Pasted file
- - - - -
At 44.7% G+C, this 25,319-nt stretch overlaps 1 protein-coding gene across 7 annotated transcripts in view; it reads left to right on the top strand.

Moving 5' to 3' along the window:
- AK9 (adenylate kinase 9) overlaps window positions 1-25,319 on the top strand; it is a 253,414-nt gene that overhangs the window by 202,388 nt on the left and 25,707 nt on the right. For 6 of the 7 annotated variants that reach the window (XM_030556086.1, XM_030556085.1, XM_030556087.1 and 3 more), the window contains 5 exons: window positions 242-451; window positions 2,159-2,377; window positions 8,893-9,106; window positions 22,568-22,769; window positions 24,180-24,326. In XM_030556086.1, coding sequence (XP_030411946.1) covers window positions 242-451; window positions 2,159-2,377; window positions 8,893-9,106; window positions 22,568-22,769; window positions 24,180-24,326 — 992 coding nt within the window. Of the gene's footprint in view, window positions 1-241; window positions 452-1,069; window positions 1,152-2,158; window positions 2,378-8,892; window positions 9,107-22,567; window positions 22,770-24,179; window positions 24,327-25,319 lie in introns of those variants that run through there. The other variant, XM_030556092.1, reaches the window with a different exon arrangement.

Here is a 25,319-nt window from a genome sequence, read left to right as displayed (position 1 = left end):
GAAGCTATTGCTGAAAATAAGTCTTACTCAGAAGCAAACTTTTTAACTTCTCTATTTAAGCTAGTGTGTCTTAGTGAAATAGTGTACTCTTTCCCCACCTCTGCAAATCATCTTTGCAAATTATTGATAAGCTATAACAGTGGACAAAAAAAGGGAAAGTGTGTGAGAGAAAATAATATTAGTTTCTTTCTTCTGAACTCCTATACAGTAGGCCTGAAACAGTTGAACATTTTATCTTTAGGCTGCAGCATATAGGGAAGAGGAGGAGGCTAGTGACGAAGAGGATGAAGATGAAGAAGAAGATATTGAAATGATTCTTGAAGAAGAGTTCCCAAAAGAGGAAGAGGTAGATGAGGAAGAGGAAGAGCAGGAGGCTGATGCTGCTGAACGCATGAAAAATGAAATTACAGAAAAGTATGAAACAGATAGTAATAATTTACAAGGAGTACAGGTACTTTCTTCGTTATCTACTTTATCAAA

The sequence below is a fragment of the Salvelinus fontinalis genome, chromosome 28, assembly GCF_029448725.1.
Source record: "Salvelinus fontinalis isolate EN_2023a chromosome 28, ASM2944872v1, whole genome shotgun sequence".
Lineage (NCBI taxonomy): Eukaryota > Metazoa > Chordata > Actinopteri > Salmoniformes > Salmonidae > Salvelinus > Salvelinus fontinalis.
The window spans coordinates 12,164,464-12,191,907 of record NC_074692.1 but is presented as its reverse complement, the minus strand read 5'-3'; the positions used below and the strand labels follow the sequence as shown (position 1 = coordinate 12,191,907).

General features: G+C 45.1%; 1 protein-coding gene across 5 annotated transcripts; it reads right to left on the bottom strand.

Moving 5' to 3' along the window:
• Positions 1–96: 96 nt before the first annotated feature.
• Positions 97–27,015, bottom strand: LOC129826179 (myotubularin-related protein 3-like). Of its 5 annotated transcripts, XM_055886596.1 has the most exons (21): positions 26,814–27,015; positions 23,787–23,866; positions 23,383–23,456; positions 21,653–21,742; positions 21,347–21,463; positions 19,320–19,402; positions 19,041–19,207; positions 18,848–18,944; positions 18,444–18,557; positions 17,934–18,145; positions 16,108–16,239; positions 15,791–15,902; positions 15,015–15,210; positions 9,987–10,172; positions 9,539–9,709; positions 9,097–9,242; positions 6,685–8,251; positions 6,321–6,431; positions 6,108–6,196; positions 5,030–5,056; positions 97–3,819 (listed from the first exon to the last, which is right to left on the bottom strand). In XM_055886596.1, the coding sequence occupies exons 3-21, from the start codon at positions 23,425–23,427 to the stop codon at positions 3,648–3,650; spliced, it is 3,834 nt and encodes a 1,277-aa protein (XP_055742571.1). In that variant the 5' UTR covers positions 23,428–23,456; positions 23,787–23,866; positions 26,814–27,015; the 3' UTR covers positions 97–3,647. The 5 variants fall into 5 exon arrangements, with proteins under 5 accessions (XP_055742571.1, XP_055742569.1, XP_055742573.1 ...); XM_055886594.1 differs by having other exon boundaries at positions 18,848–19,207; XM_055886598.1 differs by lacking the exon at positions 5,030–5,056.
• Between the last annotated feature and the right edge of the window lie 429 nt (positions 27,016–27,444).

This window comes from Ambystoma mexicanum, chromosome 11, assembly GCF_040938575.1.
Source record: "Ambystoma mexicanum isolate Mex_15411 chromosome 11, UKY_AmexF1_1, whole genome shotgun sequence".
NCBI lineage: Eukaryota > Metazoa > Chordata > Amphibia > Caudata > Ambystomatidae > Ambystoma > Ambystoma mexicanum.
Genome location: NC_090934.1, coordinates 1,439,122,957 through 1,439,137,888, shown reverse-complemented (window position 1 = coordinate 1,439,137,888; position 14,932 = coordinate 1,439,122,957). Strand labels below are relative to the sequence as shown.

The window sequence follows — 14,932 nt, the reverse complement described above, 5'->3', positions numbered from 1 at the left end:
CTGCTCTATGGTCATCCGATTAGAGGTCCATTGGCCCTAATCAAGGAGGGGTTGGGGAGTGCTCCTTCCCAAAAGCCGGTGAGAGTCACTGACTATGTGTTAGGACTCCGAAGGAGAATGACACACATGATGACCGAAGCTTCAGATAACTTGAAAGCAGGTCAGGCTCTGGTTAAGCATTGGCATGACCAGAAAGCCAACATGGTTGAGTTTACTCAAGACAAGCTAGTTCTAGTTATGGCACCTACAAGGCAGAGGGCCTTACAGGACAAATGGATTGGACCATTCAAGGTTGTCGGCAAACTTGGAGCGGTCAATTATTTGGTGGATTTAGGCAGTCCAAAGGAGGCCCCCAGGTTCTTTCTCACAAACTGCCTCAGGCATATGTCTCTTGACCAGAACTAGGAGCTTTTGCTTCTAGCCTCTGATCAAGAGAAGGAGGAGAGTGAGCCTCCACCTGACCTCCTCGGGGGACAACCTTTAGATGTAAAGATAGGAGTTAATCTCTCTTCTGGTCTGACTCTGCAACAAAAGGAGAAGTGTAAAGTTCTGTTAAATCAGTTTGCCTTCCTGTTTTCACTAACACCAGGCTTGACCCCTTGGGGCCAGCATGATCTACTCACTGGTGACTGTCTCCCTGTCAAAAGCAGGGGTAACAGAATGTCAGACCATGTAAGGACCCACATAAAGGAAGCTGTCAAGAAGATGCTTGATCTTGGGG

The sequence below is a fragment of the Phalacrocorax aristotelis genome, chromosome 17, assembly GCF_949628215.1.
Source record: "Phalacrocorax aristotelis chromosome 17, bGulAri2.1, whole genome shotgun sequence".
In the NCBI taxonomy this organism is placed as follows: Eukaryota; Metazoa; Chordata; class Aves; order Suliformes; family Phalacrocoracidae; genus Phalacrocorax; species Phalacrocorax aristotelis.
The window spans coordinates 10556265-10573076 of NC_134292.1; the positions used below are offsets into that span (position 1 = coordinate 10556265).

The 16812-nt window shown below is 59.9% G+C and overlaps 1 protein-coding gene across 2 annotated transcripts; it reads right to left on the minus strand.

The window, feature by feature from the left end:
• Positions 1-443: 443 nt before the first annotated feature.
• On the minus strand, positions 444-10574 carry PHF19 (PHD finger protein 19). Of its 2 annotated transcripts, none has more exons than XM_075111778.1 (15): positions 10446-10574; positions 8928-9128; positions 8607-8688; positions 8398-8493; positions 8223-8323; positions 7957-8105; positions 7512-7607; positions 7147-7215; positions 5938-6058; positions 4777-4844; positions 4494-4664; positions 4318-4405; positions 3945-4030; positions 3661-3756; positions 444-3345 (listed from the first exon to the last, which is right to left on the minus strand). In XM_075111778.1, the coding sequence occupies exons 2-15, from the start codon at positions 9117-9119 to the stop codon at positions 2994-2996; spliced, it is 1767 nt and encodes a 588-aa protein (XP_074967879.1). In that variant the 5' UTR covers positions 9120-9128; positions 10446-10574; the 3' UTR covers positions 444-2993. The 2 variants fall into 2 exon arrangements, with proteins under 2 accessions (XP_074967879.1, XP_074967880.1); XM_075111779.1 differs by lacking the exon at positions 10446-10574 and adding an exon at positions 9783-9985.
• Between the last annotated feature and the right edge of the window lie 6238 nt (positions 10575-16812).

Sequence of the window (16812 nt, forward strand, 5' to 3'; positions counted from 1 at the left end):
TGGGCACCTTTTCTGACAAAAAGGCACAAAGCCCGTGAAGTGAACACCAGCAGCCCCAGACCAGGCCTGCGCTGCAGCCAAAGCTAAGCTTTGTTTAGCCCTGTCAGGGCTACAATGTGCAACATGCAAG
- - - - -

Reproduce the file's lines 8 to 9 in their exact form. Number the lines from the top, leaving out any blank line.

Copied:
Lineage (NCBI taxonomy): Eukaryota > Metazoa > Chordata > Actinopteri > Salmoniformes > Salmonidae > Salvelinus > Salvelinus fontinalis.
The window spans coordinates 12,164,464-12,191,907 of record NC_074692.1 but is presented as its reverse complement, the minus strand read 5'-3'; the positions used below and the strand labels follow the sequence as shown (position 1 = coordinate 12,191,907).